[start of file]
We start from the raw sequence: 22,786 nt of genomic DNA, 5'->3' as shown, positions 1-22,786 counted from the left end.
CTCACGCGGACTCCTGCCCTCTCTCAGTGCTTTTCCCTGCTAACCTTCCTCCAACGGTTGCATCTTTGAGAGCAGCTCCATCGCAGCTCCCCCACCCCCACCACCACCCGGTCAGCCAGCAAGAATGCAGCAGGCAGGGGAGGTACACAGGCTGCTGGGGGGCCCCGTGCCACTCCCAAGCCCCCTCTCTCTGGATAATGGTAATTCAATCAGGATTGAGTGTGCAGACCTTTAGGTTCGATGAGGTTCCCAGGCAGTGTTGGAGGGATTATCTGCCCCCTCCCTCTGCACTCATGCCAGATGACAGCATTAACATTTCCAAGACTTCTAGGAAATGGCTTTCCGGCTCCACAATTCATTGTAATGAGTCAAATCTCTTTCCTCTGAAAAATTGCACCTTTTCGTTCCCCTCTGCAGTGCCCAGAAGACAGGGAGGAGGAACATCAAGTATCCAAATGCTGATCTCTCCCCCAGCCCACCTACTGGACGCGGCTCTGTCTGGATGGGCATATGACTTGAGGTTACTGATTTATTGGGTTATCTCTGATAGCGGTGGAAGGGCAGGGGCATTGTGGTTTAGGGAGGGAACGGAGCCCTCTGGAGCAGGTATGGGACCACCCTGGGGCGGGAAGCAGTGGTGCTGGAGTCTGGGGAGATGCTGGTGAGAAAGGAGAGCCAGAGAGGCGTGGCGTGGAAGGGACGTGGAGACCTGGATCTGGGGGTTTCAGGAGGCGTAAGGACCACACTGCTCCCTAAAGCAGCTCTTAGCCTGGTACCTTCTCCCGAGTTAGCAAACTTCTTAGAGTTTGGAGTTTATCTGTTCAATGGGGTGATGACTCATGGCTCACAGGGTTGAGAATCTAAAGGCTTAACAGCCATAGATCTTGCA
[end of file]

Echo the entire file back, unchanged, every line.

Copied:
We start from the raw sequence: 22,786 nt of genomic DNA, 5'->3' as shown, positions 1-22,786 counted from the left end.
CTCACGCGGACTCCTGCCCTCTCTCAGTGCTTTTCCCTGCTAACCTTCCTCCAACGGTTGCATCTTTGAGAGCAGCTCCATCGCAGCTCCCCCACCCCCACCACCACCCGGTCAGCCAGCAAGAATGCAGCAGGCAGGGGAGGTACACAGGCTGCTGGGGGGCCCCGTGCCACTCCCAAGCCCCCTCTCTCTGGATAATGGTAATTCAATCAGGATTGAGTGTGCAGACCTTTAGGTTCGATGAGGTTCCCAGGCAGTGTTGGAGGGATTATCTGCCCCCTCCCTCTGCACTCATGCCAGATGACAGCATTAACATTTCCAAGACTTCTAGGAAATGGCTTTCCGGCTCCACAATTCATTGTAATGAGTCAAATCTCTTTCCTCTGAAAAATTGCACCTTTTCGTTCCCCTCTGCAGTGCCCAGAAGACAGGGAGGAGGAACATCAAGTATCCAAATGCTGATCTCTCCCCCAGCCCACCTACTGGACGCGGCTCTGTCTGGATGGGCATATGACTTGAGGTTACTGATTTATTGGGTTATCTCTGATAGCGGTGGAAGGGCAGGGGCATTGTGGTTTAGGGAGGGAACGGAGCCCTCTGGAGCAGGTATGGGACCACCCTGGGGCGGGAAGCAGTGGTGCTGGAGTCTGGGGAGATGCTGGTGAGAAAGGAGAGCCAGAGAGGCGTGGCGTGGAAGGGACGTGGAGACCTGGATCTGGGGGTTTCAGGAGGCGTAAGGACCACACTGCTCCCTAAAGCAGCTCTTAGCCTGGTACCTTCTCCCGAGTTAGCAAACTTCTTAGAGTTTGGAGTTTATCTGTTCAATGGGGTGATGACTCATGGCTCACAGGGTTGAGAATCTAAAGGCTTAACAGCCATAGATCTTGCA